Traffic accidents are the primary cause of accidental deaths in Cambodia and on Saturday morning, August 3rd my friend Jude and I took a passenger van from Siem Reap to Phnom Penh at 7:30 am. A trip in these vans has been likened to riding the Knight Bus from the Harry Potter series: the van seems to inhale to fit through narrow passages, inanimate obstacles jump out of its way, and the speedometer rarely dips below 100kph.
Four hours into our journey I was carsick and had a pounding headache that was almost certainly caused by sitting adjacent to our driver, who had been sitting on his horn more than two-thirds of the way.
Otherwise the trip was uneventful, until an hour outside Phnom Penh when we hit a traffic jam. Jude, much more patient than I am, mentioned that it was the first traffic jam he had seen in over three years before he slipped out of the van for a cigarette.
The main road between Cambodia’s two largest cities is inadequate, with a single lane in either direction. We were stuck in the southbound lane, but impatient cars behind us had pulled into the left lane as far ahead of our van as we could see. Although our lane remained motionless, soon we were watching cars, motorbikes, and buses trickle past the unmoving caravan in the left lane, nudging their way along the dirt shoulder with cheeky grins on their faces.
Observing the traffic flow it’s safe to assume that many Cambodians are unlicensed. Coming from the U.S. I can confirm that we are sticklers about waiting for our turn – mostly because if you fail to do so you run the risk of getting shanked. It rattles me enough when I wait behind someone at a gas station to pay for my sunflower seeds and other Cambodians step in front of me, put their food down on the counter, and wave their money at the cashier.It irks me even more when the cashier inevitably takes their cash.
Our van had only gotten caught about 500 meters behind the mess. So we watched helplessly as, instead of just waiting in the order they’d gotten stuck in, every single car, bus, van, bike, and tuk-tuk pushed as far forward as they could, creating over five lanes of traffic on either side of the two-lane road.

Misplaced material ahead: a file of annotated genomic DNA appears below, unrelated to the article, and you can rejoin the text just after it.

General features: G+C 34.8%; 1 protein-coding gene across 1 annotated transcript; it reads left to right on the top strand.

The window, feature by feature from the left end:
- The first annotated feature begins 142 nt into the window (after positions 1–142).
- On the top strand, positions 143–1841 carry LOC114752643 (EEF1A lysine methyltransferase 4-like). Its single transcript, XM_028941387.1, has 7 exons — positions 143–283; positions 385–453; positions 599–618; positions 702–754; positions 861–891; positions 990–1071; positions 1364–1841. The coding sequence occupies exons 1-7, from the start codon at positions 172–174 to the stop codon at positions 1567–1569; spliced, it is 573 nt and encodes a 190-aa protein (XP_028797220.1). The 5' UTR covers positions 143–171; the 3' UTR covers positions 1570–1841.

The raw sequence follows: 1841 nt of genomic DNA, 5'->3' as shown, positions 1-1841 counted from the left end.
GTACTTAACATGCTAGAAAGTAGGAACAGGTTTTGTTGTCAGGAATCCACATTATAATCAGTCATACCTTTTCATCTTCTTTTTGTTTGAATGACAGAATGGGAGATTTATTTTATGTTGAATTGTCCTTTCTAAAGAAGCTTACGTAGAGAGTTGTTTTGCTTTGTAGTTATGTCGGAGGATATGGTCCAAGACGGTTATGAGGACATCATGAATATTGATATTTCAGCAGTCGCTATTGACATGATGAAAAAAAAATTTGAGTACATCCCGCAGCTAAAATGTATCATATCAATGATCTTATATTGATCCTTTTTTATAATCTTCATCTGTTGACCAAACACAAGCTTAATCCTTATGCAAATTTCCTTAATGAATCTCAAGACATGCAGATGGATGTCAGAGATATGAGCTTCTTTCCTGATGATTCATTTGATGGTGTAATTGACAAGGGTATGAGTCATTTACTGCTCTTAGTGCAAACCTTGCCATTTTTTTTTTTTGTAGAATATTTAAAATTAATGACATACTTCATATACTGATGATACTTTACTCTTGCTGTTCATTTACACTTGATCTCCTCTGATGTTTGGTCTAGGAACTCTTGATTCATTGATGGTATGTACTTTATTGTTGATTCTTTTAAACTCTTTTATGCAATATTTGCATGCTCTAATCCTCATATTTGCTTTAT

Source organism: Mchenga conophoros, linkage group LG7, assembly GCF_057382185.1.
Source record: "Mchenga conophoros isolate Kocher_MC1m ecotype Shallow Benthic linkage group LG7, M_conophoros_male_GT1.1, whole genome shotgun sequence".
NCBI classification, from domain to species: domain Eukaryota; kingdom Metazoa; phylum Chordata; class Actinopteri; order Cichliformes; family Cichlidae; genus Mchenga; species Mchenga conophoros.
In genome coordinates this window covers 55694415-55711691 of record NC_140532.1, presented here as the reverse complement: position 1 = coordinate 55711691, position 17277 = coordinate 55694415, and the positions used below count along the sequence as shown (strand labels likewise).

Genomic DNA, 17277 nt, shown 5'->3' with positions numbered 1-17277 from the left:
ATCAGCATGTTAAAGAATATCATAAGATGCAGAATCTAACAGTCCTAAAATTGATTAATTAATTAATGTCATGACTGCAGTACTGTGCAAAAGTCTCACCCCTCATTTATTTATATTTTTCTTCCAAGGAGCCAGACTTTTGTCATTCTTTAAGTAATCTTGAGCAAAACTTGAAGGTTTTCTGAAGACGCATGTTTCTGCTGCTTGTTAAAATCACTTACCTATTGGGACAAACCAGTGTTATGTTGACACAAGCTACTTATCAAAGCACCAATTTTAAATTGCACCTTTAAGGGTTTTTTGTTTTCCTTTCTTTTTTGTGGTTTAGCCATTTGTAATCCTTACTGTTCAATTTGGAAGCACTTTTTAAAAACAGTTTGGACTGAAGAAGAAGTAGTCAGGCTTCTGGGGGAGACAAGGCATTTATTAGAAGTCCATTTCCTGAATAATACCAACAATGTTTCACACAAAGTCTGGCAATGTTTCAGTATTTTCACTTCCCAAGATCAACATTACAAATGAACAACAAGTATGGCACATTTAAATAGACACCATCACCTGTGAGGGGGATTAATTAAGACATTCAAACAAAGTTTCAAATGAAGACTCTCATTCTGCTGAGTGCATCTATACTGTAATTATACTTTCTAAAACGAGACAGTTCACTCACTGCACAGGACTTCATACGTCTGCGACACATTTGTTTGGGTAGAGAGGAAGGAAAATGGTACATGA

In other countries the pedestrian path next to the road is reserved for walkers needing to stay out of harm’s way. In the middle of Cambodia I watched naked children and food hawkers weave their way between the stagnant vehicles rather than risk being trampled by the eager beavers blazing a trail so close to those houses lining the road that their residents started slipping out their windows to investigate the excitement.
Then, more than two hours in, our driver killed the engine. At this point it was about 2pm and sunny. We had run out of water at about noon and been eclipsed by a big pink Vietnamese tour bus shortly afterwards, so I was not the only cranky person in the van.
I tried rolling down the window, but a blast of steamy air hit me in the face as I watched rows of men pee into the bushes beyond the ditch adjacent to the southbound lane. When they’d zipped their pants they all inevitably skipped down the road to get a closer look at the obstruction, and Jude was no exception.
After more than two hours without budging everyone was curious about what lay ahead, as was were we, so Jude went to investigate. While he was gone I fought briefly with one guy who kept reaching over my shoulder to crank up the radio – he’d flick it up with his coke nail when I was looking away, at which point I would immediately turn it back down and sigh heavily as I sharpened my toothbrush handle into a point. While I was contemplating whether or not my toothbrush could beat his fingernail in a duel, he leaned over and offered me some potato chips before initiating a conversation in his best broken English.
“Everyone watching but no one has an idea to call an ambulance. If an ambulance coming they get the worst one because this guy call the ambulance get commission.”
He smiled warmly and pointed at the car in front of us. Both doors were open on one side and a woman was squatting in between them, pooping in the road.
“When making accident, if someone can speak, they make sure it cannot speak anymore and think how to steal their wallet. Then all run away.”
Naomi Collett Ritz